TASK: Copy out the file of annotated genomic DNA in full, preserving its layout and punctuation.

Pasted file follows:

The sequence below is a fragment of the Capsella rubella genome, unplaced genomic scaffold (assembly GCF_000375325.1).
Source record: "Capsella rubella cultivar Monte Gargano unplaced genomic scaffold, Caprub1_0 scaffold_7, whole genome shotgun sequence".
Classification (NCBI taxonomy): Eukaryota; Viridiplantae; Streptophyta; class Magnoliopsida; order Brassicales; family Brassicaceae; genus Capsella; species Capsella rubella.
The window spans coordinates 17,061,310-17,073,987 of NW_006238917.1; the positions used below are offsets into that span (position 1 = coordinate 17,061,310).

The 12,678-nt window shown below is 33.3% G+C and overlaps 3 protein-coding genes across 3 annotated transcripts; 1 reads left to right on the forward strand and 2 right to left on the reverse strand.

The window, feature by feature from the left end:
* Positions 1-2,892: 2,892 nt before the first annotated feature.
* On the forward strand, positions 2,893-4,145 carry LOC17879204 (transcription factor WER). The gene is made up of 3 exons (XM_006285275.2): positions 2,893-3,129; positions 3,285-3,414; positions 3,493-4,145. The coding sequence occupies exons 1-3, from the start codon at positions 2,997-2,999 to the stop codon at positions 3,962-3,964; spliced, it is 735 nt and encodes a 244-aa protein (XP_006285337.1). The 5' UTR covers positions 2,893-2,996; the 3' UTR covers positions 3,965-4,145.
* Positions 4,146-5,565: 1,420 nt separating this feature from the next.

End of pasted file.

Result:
The sequence below is a fragment of the Capsella rubella genome, unplaced genomic scaffold (assembly GCF_000375325.1).
Source record: "Capsella rubella cultivar Monte Gargano unplaced genomic scaffold, Caprub1_0 scaffold_7, whole genome shotgun sequence".
Classification (NCBI taxonomy): Eukaryota; Viridiplantae; Streptophyta; class Magnoliopsida; order Brassicales; family Brassicaceae; genus Capsella; species Capsella rubella.
The window spans coordinates 17,061,310-17,073,987 of NW_006238917.1; the positions used below are offsets into that span (position 1 = coordinate 17,061,310).

The 12,678-nt window shown below is 33.3% G+C and overlaps 3 protein-coding genes across 3 annotated transcripts; 1 reads left to right on the forward strand and 2 right to left on the reverse strand.

The window, feature by feature from the left end:
* Positions 1-2,892: 2,892 nt before the first annotated feature.
* On the forward strand, positions 2,893-4,145 carry LOC17879204 (transcription factor WER). The gene is made up of 3 exons (XM_006285275.2): positions 2,893-3,129; positions 3,285-3,414; positions 3,493-4,145. The coding sequence occupies exons 1-3, from the start codon at positions 2,997-2,999 to the stop codon at positions 3,962-3,964; spliced, it is 735 nt and encodes a 244-aa protein (XP_006285337.1). The 5' UTR covers positions 2,893-2,996; the 3' UTR covers positions 3,965-4,145.
* Positions 4,146-5,565: 1,420 nt separating this feature from the next.